Giving voice for Native perspectives
Lisa Fryett worked for more than 18 years at The Boeing Company, eventually becoming a project manager for the seatback video screens used for in-flight entertainment. She had an associate degree from Shoreline Community College and always wanted to earn a bachelor’s. She pursued that dream, taking courses while working full time.
In 2016, Fryett left the corporate world to complete her Bachelor of Arts in Society, Ethics and Human Behavior at the University of Washington Bothell.
A member of the Blackfeet Nation, Fryett had served on the board of the Boeing American Indian Society and the company’s diversity council. As a student, “meeting and learning from so many students and faculty from various ethnic and cultural backgrounds” made UW Bothell special, she said.
It also was an opportunity to express Native viewpoints.
“During my time here at UW Bothell, I have steadily given voice for the inclusion of Native and indigenous worldviews on campus as well as in curriculum,” Fryett said. ”I look forward to watching UW Bothell continue to grow as a campus that is becoming more inclusive and supportive for all, particularly Native students.”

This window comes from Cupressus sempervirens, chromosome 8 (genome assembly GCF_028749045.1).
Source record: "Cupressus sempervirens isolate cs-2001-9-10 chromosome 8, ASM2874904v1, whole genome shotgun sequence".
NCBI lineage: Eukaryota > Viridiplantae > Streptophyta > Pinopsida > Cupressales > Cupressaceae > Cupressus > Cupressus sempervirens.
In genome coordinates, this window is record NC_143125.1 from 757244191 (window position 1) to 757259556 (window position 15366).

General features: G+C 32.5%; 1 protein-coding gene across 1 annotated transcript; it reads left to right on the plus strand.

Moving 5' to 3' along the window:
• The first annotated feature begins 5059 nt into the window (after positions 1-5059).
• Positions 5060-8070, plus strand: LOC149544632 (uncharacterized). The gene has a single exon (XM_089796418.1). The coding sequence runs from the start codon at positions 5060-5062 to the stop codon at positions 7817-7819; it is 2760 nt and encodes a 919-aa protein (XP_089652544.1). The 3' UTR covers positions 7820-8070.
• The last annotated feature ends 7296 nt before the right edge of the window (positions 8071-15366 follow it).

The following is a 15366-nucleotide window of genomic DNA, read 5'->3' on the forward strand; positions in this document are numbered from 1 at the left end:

Incoming Native students should look for such support from the institution, she said, and, if possible, talk to Native graduates about their experiences.
“Finding elders who had already navigated college was essential to my success. I am very grateful for their support,” said Fryett.
She also enjoys the support of her husband and their 15-year-old son and 11-year-old daughter. To instill the importance of higher education, Fryett occasionally brought her children to campus to experience the college environment. They loved seeing their mom in the classroom and are proud of her accomplishment as a winter 2018 graduate and Husky 100 recipient.
Fryett is now a project coordinator with the Seattle nonprofit Mother Nation, which advocates for Native women and families.